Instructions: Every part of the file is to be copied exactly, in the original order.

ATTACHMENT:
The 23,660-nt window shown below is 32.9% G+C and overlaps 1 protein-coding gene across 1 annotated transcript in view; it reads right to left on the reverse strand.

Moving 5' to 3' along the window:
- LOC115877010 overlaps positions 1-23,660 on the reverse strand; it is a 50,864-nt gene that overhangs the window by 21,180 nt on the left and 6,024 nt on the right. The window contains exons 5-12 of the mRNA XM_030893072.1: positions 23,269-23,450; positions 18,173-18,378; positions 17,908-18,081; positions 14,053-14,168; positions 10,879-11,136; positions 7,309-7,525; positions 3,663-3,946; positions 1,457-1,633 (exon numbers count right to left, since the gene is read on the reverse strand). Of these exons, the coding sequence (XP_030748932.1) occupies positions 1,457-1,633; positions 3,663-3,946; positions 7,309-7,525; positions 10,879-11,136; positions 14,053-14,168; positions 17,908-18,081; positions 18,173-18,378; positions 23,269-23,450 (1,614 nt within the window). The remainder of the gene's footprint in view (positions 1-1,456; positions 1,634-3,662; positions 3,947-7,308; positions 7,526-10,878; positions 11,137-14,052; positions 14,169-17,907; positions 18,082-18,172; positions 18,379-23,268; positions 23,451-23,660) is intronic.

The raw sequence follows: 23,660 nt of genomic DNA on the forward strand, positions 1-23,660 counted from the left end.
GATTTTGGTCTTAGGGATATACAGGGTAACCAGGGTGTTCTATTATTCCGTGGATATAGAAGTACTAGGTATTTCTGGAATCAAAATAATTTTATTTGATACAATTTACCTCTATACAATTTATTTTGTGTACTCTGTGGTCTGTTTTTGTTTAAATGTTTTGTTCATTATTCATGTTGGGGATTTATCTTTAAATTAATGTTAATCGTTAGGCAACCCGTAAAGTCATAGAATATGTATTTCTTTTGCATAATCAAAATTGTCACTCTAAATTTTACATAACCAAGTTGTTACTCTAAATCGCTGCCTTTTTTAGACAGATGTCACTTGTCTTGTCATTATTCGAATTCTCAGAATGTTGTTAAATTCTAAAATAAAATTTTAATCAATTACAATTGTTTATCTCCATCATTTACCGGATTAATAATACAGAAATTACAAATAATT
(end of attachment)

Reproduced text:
The 23,660-nt window shown below is 32.9% G+C and overlaps 1 protein-coding gene across 1 annotated transcript in view; it reads right to left on the reverse strand.

Moving 5' to 3' along the window:
- LOC115877010 overlaps positions 1-23,660 on the reverse strand; it is a 50,864-nt gene that overhangs the window by 21,180 nt on the left and 6,024 nt on the right. The window contains exons 5-12 of the mRNA XM_030893072.1: positions 23,269-23,450; positions 18,173-18,378; positions 17,908-18,081; positions 14,053-14,168; positions 10,879-11,136; positions 7,309-7,525; positions 3,663-3,946; positions 1,457-1,633 (exon numbers count right to left, since the gene is read on the reverse strand). Of these exons, the coding sequence (XP_030748932.1) occupies positions 1,457-1,633; positions 3,663-3,946; positions 7,309-7,525; positions 10,879-11,136; positions 14,053-14,168; positions 17,908-18,081; positions 18,173-18,378; positions 23,269-23,450 (1,614 nt within the window). The remainder of the gene's footprint in view (positions 1-1,456; positions 1,634-3,662; positions 3,947-7,308; positions 7,526-10,878; positions 11,137-14,052; positions 14,169-17,907; positions 18,082-18,172; positions 18,379-23,268; positions 23,451-23,660) is intronic.

The raw sequence follows: 23,660 nt of genomic DNA on the forward strand, positions 1-23,660 counted from the left end.
GATTTTGGTCTTAGGGATATACAGGGTAACCAGGGTGTTCTATTATTCCGTGGATATAGAAGTACTAGGTATTTCTGGAATCAAAATAATTTTATTTGATACAATTTACCTCTATACAATTTATTTTGTGTACTCTGTGGTCTGTTTTTGTTTAAATGTTTTGTTCATTATTCATGTTGGGGATTTATCTTTAAATTAATGTTAATCGTTAGGCAACCCGTAAAGTCATAGAATATGTATTTCTTTTGCATAATCAAAATTGTCACTCTAAATTTTACATAACCAAGTTGTTACTCTAAATCGCTGCCTTTTTTAGACAGATGTCACTTGTCTTGTCATTATTCGAATTCTCAGAATGTTGTTAAATTCTAAAATAAAATTTTAATCAATTACAATTGTTTATCTCCATCATTTACCGGATTAATAATACAGAAATTACAAATAATT